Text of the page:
New challenges for mathematical and statistical modeling of HIV and hepatitis C virus in injecting drug users

AIDS. 2008 Aug 20;22(13):1527-37. doi: 10.1097/QAD.0b013e3282ff6265.


Injecting drug users are not only driving blood-borne transmission of HIV and hepatitis C virus but also likely drive sexual transmission of HIV in large parts of the world. Mathematical and statistical modeling can provide important insights in these epidemiological processes and on the potential impact of interventions but have been little used to date. This review aims to discuss the potential areas of application of modeling in the field of viral infections in injecting drug users. After reviewing key examples of published modeling work on HIV and hepatitis C virus in injecting drug users, we discuss recent developments in the epidemiology, diagnosis, treatment and prevention of these infections. In particular, new methods for the diagnosis of early HIV infection, new antivirals for a more effective treatment of HIV, hepatitis B and hepatitis C virus infections, new concepts in design and surveillance of interventions for drug users and increasing possibilities of molecular typing of pathogens are changing the questions and decisions for public health policy makers who deal with drug-related infectious diseases. Research including mathematical modeling is needed to understand the impact of new diagnostic tools, new treatment options and combined intervention strategies on the epidemiology of viral infections in injecting drug users. Methodological advances in mathematical modeling are required to adequately approach some of the ensuing research questions. Modeling has much to offer for solving urgent policy questions, but current levels of funding in modeling research are insufficient and need to be scaled up to make better use of these possibilities.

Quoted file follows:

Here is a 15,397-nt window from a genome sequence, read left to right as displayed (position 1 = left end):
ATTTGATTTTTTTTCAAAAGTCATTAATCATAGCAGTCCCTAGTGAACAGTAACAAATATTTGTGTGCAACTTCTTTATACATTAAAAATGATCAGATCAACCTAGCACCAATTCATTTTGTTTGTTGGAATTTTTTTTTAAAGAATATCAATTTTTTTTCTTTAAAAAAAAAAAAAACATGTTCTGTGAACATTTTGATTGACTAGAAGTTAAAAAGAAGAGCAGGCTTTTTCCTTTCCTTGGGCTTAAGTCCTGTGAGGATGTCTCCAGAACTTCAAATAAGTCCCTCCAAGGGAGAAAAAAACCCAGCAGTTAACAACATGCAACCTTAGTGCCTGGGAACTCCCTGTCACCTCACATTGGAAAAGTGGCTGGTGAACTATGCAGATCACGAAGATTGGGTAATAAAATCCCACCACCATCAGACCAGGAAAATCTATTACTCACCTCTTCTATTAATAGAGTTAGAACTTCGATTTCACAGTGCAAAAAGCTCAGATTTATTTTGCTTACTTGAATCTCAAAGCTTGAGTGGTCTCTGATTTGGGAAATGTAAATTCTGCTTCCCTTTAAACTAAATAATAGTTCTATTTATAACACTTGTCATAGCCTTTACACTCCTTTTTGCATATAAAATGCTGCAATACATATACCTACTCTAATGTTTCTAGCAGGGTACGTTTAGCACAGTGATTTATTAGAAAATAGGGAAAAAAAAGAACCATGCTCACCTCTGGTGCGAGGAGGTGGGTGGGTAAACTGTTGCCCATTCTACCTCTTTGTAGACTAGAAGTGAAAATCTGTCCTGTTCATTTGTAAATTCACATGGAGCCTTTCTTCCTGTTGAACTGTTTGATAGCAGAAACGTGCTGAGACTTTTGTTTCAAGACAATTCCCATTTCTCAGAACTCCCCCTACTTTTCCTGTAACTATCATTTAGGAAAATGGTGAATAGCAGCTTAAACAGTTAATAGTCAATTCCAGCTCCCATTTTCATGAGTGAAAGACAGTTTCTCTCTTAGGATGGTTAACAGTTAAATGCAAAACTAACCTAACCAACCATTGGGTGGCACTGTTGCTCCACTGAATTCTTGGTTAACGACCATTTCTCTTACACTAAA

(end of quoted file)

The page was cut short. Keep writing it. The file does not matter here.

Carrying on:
Publication types

  • Editorial
  • Review

MeSH terms

  • HIV Infections / epidemiology*
  • HIV Infections / transmission
  • HIV*
  • Hepacivirus*
  • Hepatitis C / epidemiology*
  • Hepatitis C / transmission
  • Humans
  • Models, Biological
  • Models, Statistical*
  • Substance Abuse, Intravenous / epidemiology*